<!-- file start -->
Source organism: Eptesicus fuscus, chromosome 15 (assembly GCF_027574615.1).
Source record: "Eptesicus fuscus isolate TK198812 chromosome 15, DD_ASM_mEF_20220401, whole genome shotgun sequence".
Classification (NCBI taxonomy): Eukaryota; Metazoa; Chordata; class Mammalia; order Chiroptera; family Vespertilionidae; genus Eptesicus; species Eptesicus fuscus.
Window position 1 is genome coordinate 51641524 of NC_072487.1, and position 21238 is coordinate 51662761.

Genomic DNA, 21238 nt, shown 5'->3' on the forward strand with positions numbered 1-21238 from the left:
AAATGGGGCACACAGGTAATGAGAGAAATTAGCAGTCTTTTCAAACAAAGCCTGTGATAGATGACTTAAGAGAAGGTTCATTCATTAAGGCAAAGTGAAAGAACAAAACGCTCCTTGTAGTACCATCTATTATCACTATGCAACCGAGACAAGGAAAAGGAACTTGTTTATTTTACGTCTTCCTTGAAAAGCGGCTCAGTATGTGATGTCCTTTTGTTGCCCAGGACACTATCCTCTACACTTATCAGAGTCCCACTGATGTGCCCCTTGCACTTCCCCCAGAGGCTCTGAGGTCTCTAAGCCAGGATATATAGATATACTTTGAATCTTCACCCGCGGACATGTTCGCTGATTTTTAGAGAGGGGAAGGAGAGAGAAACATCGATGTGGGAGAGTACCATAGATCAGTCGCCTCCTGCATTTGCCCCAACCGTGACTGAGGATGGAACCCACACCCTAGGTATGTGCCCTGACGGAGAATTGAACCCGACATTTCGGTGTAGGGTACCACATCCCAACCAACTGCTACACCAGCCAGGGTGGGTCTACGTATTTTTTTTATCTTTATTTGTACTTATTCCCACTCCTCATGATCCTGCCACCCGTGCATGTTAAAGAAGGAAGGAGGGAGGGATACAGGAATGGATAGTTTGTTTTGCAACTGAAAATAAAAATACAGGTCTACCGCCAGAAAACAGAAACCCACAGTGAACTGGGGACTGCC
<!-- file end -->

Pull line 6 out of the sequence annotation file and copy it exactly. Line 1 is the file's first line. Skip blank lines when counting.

AAATGGGGCACACAGGTAATGAGAGAAATTAGCAGTCTTTTCAAACAAAGCCTGTGATAGATGACTTAAGAGAAGGTTCATTCATTAAGGCAAAGTGAAAGAACAAAACGCTCCTTGTAGTACCATCTATTATCACTATGCAACCGAGACAAGGAAAAGGAACTTGTTTATTTTACGTCTTCCTTGAAAAGCGGCTCAGTATGTGATGTCCTTTTGTTGCCCAGGACACTATCCTCTACACTTATCAGAGTCCCACTGATGTGCCCCTTGCACTTCCCCCAGAGGCTCTGAGGTCTCTAAGCCAGGATATATAGATATACTTTGAATCTTCACCCGCGGACATGTTCGCTGATTTTTAGAGAGGGGAAGGAGAGAGAAACATCGATGTGGGAGAGTACCATAGATCAGTCGCCTCCTGCATTTGCCCCAACCGTGACTGAGGATGGAACCCACACCCTAGGTATGTGCCCTGACGGAGAATTGAACCCGACATTTCGGTGTAGGGTACCACATCCCAACCAACTGCTACACCAGCCAGGGTGGGTCTACGTATTTTTTTTATCTTTATTTGTACTTATTCCCACTCCTCATGATCCTGCCACCCGTGCATGTTAAAGAAGGAAGGAGGGAGGGATACAGGAATGGATAGTTTGTTTTGCAACTGAAAATAAAAATACAGGTCTACCGCCAGAAAACAGAAACCCACAGTGAACTGGGGACTGCC